North Shore: The North Shore of Maui offers a refreshing change from the ordinary vacation. Between exotic recreational opportunities, a peaceful and natural setting, and a diversified cultural environment, this is not your typical vacation spot. The North Shore (encompassing Paia, Kuau, Sprecklesville, Haiku and Huelo) has both pros and cons compared to the more popular west and south areas. On the positive side you will enjoy a relatively unspoiled tropical setting and be close to rainforest hiking trails, waterfalls, world class windsurfing, and uncrowded beaches. While there are plenty of shops and restaurants, there is a welcome absence of commercialization and high-rise development. Accommodations will be small-scale, privately-owned B&B or vacation rentals, where you can become acquainted with your hosts and have more access to an authentic experience of island culture. You will be conveniently situated for a day trip to the remote jungle village of Hana, or a visit to the crater of the dormant volcano.
Unfortunately, few north shore properties offer direct beach access, so it will be a short drive to reach the white sand. For those of you who must have your creature comforts and round-the-clock service, North Shore will be roughing it. Imagine, no 24-hour room service, no night life within walking distance, and it will rain! (after all, it is a jungle). Maybe you'll find North Shore a hardship, but if you are tough enough then this is the ideal island getaway.
In the Beginning
Approximately five million years ago, an undersea eruption created two volcanic mountains, Mauna Kahalawai and Haleakala. Mauna Kahalawai, now an extinct volcano, became the rugged West Maui Mountains. Majestic 10,023-foot Haleakala, meaning 'house of the sun', last erupted in 1790 and is now considered a dormant volcano. Centuries of lava flows and erosion created an isthmus between the two mountains. This vale composed of rich volcanic soil gave Maui the nickname 'Valley Isle'.
According to ancient legend, the Hawaiian islands were created by Maui, the 'god of a thousand tricks', who pulled the islands from the ocean with his magic fishhook. This mythical demigod also lassoed the sun god 'La' from atop Haleakala, releasing it only after it promised to move slowly through the sky, thus providing abundant daylight and warmth for the islands.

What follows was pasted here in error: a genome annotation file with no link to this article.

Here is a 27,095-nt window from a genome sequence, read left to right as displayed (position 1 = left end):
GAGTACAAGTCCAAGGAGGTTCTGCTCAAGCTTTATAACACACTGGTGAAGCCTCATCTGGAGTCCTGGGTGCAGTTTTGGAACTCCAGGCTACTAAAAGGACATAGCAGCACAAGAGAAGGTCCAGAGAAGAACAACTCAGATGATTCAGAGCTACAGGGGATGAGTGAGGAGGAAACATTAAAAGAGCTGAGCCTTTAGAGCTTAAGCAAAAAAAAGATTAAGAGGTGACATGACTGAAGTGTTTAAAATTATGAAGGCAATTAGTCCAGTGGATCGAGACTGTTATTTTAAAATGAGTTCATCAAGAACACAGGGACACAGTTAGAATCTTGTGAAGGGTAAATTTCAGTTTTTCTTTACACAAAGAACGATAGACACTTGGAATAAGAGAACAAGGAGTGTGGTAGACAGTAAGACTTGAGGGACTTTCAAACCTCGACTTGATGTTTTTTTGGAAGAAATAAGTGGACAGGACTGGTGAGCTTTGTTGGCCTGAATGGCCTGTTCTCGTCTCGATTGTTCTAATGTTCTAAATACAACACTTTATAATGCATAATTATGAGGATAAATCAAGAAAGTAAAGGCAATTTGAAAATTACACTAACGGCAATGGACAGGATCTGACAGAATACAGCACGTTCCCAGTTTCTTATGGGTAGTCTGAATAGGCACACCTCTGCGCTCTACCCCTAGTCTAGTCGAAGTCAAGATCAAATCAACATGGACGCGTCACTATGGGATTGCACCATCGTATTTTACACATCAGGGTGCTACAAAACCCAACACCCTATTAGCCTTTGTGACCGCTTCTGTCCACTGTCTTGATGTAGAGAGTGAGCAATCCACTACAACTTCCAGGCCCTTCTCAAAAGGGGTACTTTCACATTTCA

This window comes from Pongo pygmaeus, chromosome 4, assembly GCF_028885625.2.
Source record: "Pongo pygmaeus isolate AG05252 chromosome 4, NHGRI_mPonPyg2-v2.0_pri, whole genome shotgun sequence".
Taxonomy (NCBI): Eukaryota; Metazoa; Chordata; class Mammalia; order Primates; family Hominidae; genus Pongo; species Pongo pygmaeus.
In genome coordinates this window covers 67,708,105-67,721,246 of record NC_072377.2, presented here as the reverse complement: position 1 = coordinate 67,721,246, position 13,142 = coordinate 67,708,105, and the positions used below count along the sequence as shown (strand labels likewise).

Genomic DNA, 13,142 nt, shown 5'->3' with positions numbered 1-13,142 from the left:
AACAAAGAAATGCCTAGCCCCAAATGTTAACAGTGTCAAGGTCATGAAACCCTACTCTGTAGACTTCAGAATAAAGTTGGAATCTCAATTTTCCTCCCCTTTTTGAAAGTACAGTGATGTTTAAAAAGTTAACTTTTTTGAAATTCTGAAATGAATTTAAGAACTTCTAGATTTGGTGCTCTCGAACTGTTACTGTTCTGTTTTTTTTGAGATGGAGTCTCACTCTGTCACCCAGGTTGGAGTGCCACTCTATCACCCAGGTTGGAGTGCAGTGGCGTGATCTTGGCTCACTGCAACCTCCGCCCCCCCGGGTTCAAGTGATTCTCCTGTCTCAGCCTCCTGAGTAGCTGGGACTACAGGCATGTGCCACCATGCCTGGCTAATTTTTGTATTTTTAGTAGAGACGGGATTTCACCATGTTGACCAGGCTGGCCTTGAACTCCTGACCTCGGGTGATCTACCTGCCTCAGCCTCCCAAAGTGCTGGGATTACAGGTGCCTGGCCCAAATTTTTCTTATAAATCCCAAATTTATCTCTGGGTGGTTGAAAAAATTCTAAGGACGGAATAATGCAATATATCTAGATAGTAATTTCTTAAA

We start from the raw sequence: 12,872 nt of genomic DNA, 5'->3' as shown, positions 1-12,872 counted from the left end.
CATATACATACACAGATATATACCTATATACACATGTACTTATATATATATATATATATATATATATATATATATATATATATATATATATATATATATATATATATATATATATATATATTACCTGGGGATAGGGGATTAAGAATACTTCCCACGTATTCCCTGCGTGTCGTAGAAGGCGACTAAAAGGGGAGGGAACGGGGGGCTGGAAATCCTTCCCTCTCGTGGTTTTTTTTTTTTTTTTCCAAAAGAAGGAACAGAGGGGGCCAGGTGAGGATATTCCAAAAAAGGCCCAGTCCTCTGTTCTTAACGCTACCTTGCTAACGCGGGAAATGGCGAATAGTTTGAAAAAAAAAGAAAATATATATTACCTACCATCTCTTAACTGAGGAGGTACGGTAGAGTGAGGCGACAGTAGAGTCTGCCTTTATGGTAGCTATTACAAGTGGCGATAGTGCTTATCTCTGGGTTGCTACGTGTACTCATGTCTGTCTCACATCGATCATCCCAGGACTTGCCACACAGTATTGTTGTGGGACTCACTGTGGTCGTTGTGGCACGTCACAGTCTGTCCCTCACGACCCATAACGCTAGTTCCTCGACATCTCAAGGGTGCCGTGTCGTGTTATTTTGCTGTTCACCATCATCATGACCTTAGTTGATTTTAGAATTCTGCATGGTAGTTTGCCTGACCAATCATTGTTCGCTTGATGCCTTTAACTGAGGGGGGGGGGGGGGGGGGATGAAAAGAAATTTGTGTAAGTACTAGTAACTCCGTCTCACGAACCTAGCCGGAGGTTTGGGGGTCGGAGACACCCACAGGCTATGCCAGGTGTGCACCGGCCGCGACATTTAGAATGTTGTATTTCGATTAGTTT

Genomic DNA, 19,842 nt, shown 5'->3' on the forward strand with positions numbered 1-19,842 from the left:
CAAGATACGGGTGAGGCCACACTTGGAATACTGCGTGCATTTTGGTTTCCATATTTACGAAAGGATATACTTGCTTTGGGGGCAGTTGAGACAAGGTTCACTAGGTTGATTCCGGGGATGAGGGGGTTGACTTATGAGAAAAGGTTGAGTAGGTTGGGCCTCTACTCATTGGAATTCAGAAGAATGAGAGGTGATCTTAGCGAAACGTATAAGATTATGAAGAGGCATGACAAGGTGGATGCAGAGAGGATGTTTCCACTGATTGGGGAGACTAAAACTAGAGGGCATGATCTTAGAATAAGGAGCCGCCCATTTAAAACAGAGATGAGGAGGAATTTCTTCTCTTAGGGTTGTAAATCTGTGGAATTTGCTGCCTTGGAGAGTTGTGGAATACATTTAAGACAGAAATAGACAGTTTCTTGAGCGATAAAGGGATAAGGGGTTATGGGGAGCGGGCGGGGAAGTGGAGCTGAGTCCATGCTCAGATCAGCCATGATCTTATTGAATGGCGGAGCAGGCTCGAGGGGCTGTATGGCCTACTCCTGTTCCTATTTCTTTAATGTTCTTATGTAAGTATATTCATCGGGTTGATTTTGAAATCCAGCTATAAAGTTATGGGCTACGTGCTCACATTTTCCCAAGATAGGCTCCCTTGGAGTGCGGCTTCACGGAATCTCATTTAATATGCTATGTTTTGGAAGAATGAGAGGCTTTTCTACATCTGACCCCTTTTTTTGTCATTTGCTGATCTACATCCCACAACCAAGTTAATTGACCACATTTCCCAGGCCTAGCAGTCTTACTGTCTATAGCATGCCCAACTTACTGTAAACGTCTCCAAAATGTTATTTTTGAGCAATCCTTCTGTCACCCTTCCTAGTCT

Maui County, now four islands, was originally one land mass called 'Maui-Nui'. During the polar ice age, the glaciers thawed and the oceans swelled to separate the mountain peaks into the islands of Maui, Moloka'i, Lana'i and Kaho'olawe.
The First Settlers
According to legend, Hawai'i-loa and eight navigating seafarers from the Marquesa islands, 2,000 miles to the south, discovered the Hawai'ian islands in the eighth century A.D. The first inhabitants developed a simple agrarian culture.
Around the twelfth century A.D., the Tahitians arrived in Maui. Their chiefs became the ali'i, the Hawaiian ruling class. The Tahitians established the 'kapu' system, the rigid social order that became the foundation of ancient Hawaiian culture. Additionally, they introduced their religion with its many goddesses.
For several centuries, warfare raged among competing ali'i on Maui and between chieftains from the neighboring islands of O'ahu and Hawai'i. In 1550 AD the Ali'i Pi'ilani unified all the Maui districts, and after he died his two sons battled for control of the island. With the help of warriors from Hawai'i, Kiha-a-pi'ilani prevailed to become the supreme ruler of Maui.
Maui Becomes Part of the Monarchy
During the late 1700s, Kamehameha I, ruler of the big island Hawai'i, invaded the adjacent islands to establish the Hawaiian Kingdom. One of his armies, led by Kalani'opu'u, attacked Maui in 1776. He was soundly defeated by the warriors of King Kahekili, who surprised the invaders by hiding behind the sand dunes at Ma'alaea Bay. However, in 1790, Kamehameha I invaded Maui once again, this time with a fleet of war canoes so large it is alleged to have filled the bay from Hana to Kahului. Kamehameha finally conquered Maui in the brutal battle of Wailuku. This historic battle is now known as Kauwaupali ('clawed off the cliff') and Kepaniwai ('the damming of the waters'). In 1802 Kamehameha I built the "brick palace" in Lahaina, where he lived for a year.
The Influx of Westerners